During her next session, we began with this pattern of not feeling safe or trusting authority figures to protect her. We did the Google search once more and Randi regressed to a lifetime where she had been a female healer in the ancient temples in Egypt. She was revered as a gifted healer until the male authority/patriarchy came in to take over the feminine power. They destroyed all of their healing records and eventually hung her and the other Egyptian healing women. When this was happening, our client vowed to get revenge and to never let herself be overpowered again. As we progressed back into this lifetime, Randi was able to see a bird’s eye view of the many lifetimes in between then and now, where similar struggles with the power figures of the time were repeated by her Soul, searching for completion. This is what we term Personal Transformation. That is, to go to the source of the issues that continue to defeat us in this lifetime, change the archaic conclusions and decisions we made way back then, and discover our true gifts and strengths.
Heart-Centered Hypnotherapy as well as conscious connected breathwork allow an individual to work with these karmic themes in transformational ways. Heart-Centered Hypnotherapy and past life regressions give the therapist and the client access to levels of the psyche not reached by conventional cognitive therapeutic techniques. This advanced hypnotherapeutic work actually goes beyond the conscious mind, deeper even than the vast subconscious mind into the depths of the unconscious. We have developed many methods for exploring the depths of the unconscious mind. One method we use is the Dream Drama. Dream Dramas are a powerful form of energetic psychodrama which uses the client’s own dream symbols to discover and explore the spiritual level, the energetic level and the highest level of consciousness of each person’s soul.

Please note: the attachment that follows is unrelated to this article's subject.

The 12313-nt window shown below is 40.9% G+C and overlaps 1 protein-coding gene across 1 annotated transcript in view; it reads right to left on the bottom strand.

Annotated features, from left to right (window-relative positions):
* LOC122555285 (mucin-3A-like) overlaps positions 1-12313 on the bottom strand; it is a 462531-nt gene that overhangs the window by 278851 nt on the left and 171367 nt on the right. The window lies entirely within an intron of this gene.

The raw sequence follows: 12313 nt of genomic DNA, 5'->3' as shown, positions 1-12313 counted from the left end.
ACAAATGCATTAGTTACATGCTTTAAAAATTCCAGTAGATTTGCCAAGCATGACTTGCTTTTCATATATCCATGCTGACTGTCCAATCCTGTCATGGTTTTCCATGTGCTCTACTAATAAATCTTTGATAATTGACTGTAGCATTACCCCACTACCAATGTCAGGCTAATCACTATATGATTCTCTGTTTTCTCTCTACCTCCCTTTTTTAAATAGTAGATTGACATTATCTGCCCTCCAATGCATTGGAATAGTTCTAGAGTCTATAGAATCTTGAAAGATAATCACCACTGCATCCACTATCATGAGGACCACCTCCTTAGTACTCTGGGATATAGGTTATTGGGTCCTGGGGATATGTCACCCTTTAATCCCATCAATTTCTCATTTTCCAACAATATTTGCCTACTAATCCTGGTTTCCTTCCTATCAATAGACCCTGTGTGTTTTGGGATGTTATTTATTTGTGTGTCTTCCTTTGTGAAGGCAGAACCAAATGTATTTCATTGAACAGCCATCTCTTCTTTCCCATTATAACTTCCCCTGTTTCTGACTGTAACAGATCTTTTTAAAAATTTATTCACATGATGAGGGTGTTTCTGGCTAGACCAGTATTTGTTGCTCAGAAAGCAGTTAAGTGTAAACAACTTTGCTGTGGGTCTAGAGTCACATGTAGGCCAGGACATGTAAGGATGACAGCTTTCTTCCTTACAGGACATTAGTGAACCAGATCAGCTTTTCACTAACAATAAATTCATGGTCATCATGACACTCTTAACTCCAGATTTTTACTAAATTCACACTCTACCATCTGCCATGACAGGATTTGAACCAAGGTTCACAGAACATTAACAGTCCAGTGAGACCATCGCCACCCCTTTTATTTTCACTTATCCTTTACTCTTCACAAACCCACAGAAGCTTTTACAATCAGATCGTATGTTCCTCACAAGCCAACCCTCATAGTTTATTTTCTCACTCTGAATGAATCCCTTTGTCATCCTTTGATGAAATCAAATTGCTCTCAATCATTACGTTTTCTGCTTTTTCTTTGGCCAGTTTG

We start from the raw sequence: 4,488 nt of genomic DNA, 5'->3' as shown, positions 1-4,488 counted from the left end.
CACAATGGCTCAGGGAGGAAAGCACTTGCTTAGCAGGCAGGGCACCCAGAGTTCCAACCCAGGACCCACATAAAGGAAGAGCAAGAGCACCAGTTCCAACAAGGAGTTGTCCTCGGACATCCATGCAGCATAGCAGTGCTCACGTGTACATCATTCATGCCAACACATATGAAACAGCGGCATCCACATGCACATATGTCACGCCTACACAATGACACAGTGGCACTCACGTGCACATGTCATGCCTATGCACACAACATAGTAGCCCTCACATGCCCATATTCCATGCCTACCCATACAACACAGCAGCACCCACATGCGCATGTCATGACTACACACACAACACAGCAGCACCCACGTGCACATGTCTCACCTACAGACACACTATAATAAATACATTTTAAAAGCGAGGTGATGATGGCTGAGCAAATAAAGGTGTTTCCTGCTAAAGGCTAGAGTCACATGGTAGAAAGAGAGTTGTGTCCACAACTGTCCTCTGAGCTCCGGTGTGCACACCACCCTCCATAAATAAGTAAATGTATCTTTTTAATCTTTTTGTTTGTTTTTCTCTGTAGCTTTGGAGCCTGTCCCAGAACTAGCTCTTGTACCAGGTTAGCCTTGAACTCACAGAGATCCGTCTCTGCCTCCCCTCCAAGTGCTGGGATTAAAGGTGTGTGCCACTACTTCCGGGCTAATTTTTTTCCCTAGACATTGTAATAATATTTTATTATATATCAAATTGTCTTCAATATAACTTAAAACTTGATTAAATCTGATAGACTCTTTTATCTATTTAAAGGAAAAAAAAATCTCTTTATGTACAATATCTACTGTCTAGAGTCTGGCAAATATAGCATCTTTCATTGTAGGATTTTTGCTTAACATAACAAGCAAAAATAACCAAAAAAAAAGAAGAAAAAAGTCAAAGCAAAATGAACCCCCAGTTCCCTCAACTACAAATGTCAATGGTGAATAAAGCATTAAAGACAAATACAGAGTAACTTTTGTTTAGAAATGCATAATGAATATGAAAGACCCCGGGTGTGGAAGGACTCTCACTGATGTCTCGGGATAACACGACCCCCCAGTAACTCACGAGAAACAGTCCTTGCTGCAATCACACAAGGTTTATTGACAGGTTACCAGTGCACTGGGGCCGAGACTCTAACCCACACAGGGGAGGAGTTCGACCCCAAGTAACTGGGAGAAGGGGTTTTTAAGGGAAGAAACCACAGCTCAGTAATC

The client in past life therapy must be ready to reach a higher level of consciousness and to assume a deeper level of responsibility for their lives. This involves being willing to explore how their emotional response patterns are related to current and repetitive difficulties in their life, whether they be emotional, physical, or spiritual. Our experience at The Wellness Institute is that most people want to understand their past lives as a way to become aware of what their true purpose in life is about.